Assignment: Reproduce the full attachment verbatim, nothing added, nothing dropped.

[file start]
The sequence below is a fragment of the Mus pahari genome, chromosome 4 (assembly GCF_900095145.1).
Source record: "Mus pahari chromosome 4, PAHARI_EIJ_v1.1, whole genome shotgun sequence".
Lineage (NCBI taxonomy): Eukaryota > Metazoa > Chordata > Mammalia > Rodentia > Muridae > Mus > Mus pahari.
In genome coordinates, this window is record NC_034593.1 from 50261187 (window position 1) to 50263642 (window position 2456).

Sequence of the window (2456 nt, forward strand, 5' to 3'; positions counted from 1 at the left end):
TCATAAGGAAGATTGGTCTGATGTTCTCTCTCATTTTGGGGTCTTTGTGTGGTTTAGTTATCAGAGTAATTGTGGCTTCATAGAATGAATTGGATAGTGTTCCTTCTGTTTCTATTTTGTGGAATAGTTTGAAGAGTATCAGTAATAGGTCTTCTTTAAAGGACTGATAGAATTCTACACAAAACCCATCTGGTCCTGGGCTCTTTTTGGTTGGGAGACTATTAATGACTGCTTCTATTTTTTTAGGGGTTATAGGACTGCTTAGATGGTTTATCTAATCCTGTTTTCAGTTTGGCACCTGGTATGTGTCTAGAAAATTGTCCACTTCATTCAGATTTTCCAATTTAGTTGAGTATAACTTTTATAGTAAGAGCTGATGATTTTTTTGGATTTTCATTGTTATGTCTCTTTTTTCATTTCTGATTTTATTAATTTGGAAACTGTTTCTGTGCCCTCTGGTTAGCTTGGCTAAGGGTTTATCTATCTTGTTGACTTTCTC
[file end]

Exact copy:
The sequence below is a fragment of the Mus pahari genome, chromosome 4 (assembly GCF_900095145.1).
Source record: "Mus pahari chromosome 4, PAHARI_EIJ_v1.1, whole genome shotgun sequence".
Lineage (NCBI taxonomy): Eukaryota > Metazoa > Chordata > Mammalia > Rodentia > Muridae > Mus > Mus pahari.
In genome coordinates, this window is record NC_034593.1 from 50261187 (window position 1) to 50263642 (window position 2456).

Sequence of the window (2456 nt, forward strand, 5' to 3'; positions counted from 1 at the left end):
TCATAAGGAAGATTGGTCTGATGTTCTCTCTCATTTTGGGGTCTTTGTGTGGTTTAGTTATCAGAGTAATTGTGGCTTCATAGAATGAATTGGATAGTGTTCCTTCTGTTTCTATTTTGTGGAATAGTTTGAAGAGTATCAGTAATAGGTCTTCTTTAAAGGACTGATAGAATTCTACACAAAACCCATCTGGTCCTGGGCTCTTTTTGGTTGGGAGACTATTAATGACTGCTTCTATTTTTTTAGGGGTTATAGGACTGCTTAGATGGTTTATCTAATCCTGTTTTCAGTTTGGCACCTGGTATGTGTCTAGAAAATTGTCCACTTCATTCAGATTTTCCAATTTAGTTGAGTATAACTTTTATAGTAAGAGCTGATGATTTTTTTGGATTTTCATTGTTATGTCTCTTTTTTCATTTCTGATTTTATTAATTTGGAAACTGTTTCTGTGCCCTCTGGTTAGCTTGGCTAAGGGTTTATCTATCTTGTTGACTTTCTC